The stain of Centrelink

Type
Reflection
Category
Culture
Labour rights

In many obvious ways the pros of being employed outweigh the negatives, though employment in the form of two or more casual jobs brings no greater feeling of security than the dole. Neither does being employed in a job you aren’t all that great at. The depression eases when the bills are being paid, but the relief is only temporary. For me, all the standing in line, all the being spoken down to all amounted to nothing more than the freedom to not have to report my income.

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Bucks Fizz Pic 1
Type
Reflection
Category
Culture
Music

‘Tomorrow Belongs to Those Who Hear it Coming’

I was a fan of the 45. Initially this was due to financial constraints – albums were more expensive, and my pocket money was capped at $2.50 a week. But I grew to like the portability, the surprise of the B-side. I even liked the physical action of having to get up to turn the disc over. With a single, I could have a three-minute vacation in one feeling, and then move on to another. A single was like flirting, an album was commitment.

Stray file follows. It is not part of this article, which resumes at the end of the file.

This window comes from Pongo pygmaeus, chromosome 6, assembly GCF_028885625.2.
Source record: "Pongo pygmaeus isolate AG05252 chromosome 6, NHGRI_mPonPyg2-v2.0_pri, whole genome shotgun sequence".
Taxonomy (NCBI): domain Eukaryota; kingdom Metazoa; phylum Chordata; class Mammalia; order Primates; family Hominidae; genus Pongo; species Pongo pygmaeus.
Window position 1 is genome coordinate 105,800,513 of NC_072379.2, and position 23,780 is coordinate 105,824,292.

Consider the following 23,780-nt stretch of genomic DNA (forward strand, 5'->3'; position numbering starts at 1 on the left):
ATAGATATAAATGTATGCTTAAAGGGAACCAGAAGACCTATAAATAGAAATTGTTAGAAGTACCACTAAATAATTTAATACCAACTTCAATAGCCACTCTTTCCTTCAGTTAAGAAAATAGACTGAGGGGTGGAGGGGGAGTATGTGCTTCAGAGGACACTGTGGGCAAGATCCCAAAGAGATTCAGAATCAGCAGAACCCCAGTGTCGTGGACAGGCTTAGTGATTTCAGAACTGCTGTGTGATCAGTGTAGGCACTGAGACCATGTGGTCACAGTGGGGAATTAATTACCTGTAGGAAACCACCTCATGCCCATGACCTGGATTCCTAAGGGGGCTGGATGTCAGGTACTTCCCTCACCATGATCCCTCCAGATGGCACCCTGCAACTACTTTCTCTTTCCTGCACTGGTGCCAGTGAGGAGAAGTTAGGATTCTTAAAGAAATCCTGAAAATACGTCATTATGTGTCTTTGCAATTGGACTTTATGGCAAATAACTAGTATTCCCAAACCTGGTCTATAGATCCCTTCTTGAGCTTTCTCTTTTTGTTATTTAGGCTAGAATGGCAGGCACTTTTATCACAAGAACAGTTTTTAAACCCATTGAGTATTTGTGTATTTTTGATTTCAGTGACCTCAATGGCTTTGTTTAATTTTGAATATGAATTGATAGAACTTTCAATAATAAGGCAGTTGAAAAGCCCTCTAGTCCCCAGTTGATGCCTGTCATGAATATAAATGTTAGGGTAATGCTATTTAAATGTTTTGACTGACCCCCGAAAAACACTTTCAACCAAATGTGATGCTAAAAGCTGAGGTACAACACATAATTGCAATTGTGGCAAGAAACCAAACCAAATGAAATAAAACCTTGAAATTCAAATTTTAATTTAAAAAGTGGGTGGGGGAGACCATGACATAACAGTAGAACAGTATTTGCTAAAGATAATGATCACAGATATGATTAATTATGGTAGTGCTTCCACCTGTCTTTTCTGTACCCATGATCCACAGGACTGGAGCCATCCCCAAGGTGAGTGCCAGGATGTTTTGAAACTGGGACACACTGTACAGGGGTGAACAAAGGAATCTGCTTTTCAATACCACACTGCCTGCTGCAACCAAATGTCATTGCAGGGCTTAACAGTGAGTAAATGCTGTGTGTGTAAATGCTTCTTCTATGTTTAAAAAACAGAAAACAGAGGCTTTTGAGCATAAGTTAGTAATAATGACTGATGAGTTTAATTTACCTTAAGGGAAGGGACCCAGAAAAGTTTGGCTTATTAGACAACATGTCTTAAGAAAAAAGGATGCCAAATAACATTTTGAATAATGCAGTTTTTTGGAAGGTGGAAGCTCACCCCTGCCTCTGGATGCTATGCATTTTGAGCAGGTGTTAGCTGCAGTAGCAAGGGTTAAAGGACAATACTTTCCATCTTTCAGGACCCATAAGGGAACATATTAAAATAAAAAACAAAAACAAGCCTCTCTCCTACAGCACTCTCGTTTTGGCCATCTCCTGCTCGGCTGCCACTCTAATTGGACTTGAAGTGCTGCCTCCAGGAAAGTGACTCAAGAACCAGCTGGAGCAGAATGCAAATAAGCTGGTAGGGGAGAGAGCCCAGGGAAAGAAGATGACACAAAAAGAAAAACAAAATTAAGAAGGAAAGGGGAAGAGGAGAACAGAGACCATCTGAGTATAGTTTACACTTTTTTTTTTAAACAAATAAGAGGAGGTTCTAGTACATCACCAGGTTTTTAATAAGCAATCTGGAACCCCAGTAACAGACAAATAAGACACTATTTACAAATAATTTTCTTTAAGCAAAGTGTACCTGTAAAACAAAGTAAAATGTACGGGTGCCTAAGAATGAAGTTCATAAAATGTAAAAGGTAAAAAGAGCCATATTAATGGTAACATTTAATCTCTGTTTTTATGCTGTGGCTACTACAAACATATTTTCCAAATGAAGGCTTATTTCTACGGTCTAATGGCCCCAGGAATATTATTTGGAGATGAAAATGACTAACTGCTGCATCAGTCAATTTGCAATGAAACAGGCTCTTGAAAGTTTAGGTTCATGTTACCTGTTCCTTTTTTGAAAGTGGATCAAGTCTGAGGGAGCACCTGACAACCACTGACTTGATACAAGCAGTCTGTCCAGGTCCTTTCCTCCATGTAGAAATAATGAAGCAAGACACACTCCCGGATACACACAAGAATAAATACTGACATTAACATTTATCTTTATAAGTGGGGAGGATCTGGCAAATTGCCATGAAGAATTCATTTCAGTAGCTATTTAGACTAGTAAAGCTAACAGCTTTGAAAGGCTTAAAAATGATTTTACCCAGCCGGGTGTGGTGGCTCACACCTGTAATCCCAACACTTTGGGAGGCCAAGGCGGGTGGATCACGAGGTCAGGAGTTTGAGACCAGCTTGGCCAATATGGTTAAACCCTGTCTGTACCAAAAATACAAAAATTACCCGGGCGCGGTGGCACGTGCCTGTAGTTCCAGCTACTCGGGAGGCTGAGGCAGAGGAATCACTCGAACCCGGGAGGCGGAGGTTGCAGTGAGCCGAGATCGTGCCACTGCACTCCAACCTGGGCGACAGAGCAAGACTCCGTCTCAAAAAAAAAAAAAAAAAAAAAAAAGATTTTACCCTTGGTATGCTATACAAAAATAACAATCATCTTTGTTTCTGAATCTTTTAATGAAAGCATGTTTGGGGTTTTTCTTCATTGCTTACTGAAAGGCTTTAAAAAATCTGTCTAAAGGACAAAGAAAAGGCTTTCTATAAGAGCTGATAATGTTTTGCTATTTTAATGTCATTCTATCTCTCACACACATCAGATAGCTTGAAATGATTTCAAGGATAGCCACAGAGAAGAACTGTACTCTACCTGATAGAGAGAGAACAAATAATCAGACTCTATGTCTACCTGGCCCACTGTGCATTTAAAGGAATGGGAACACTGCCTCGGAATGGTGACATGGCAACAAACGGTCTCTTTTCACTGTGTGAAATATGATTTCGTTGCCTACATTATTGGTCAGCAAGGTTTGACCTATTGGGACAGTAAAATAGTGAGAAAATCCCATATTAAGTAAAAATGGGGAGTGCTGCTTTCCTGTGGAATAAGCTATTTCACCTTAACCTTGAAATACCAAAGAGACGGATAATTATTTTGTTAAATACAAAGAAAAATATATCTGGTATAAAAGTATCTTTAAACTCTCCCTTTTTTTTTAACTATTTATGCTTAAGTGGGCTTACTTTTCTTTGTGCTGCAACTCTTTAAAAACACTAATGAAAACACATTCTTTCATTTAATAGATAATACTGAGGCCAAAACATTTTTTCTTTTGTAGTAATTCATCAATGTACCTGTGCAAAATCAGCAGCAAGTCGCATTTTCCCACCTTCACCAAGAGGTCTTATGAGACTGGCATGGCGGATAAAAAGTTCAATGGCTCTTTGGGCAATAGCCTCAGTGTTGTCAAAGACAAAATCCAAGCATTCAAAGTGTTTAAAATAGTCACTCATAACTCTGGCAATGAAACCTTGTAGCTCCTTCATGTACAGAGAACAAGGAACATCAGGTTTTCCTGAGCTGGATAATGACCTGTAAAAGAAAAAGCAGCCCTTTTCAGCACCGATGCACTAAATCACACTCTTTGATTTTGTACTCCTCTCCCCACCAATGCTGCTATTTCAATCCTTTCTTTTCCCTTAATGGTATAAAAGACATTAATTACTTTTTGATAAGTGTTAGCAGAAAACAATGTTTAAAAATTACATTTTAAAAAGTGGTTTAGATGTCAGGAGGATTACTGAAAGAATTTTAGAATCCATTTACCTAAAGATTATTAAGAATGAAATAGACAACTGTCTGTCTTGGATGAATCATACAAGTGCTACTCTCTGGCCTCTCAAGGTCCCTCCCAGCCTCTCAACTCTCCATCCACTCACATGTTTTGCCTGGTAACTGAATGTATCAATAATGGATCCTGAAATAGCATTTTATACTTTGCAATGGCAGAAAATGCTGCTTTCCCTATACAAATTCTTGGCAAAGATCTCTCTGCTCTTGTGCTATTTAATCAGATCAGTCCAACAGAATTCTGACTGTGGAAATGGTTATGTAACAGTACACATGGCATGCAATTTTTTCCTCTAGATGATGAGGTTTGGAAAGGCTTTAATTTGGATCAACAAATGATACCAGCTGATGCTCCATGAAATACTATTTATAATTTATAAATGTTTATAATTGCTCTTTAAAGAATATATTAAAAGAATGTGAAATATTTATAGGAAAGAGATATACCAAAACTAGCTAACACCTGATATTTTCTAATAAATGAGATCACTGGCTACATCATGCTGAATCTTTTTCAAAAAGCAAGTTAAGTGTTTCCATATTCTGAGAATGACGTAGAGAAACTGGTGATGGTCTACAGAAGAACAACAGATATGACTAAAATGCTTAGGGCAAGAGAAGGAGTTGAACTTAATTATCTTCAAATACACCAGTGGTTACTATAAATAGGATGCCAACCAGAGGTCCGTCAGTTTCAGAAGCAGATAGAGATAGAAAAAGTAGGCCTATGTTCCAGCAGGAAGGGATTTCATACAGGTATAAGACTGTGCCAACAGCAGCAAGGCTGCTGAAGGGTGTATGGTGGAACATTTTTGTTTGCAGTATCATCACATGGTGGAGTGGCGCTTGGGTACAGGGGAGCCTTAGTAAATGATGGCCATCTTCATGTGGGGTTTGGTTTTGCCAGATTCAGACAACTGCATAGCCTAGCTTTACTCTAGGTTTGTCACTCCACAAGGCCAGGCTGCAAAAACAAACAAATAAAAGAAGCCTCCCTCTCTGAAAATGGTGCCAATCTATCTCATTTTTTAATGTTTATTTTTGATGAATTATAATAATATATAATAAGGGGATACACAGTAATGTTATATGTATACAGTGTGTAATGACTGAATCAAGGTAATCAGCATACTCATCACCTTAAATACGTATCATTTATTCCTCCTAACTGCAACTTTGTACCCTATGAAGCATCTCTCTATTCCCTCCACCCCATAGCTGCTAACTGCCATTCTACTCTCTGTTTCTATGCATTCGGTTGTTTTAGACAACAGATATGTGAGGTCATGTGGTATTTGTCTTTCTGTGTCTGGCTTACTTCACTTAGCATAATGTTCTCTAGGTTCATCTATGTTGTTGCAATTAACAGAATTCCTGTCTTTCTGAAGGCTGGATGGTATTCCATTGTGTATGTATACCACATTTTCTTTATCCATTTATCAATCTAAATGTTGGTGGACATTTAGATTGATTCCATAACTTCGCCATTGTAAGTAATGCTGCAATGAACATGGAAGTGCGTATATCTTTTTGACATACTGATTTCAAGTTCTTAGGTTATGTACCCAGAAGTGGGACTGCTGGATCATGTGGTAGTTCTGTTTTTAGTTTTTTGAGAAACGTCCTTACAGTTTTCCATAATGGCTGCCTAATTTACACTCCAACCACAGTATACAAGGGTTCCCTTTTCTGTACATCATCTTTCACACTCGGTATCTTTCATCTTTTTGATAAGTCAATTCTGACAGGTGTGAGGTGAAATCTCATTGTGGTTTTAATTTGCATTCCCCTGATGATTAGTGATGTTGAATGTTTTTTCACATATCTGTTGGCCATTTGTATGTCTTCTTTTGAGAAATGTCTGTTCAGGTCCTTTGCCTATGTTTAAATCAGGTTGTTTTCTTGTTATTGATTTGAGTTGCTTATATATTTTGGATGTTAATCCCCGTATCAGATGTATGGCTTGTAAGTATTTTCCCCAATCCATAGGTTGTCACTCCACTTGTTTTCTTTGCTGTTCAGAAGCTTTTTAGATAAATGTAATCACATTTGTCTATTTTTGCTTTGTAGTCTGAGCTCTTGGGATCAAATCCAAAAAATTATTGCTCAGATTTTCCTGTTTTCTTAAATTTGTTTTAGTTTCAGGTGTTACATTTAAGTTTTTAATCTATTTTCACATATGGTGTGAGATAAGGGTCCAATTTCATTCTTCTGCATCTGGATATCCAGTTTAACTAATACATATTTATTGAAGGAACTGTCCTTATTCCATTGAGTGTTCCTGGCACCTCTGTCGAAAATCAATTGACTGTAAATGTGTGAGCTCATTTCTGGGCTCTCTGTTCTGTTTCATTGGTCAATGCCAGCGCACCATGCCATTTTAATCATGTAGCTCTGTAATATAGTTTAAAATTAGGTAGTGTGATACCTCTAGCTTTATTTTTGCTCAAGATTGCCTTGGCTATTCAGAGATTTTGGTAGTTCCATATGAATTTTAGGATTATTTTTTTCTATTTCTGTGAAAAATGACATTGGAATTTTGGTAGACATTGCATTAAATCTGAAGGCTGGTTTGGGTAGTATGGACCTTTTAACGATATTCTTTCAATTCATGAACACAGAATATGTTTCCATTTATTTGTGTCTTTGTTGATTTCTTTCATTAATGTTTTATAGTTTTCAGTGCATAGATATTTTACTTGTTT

see me
Type
Review
Category
Australia
Writing

See me showing you me

From my position as an Indian immigrant in Australia, a writer and scholar, Questions of Travel provided a selfie of a country that I and people like me could retweet and circulate, contributing to the flow of the literary selfie. In this book I saw a Sri Lankan Australian author writing about Sri Lanka, Australia and our larger world: a self enacting self. A text saying ‘see me showing you me’. Not through autobiography, but through the work that only fiction can do.

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Type
Article
Category
Debate
Publishing
Reading

Your attention, please: who’s reading Australian books?

There’s a bigger and more fundamental question that is usually elided when debates like this pop up. Maybe it’s easier for me, as someone whose current stake in Australian literature is largely limited to that of a reader’s (and, I suspect, as one of the few civilians who has read two of the three shortlisted Miles Franklin novels mentioned by McAvan in her opening paragraph), to put this question into words: ‘Why does no one care about Australian books?’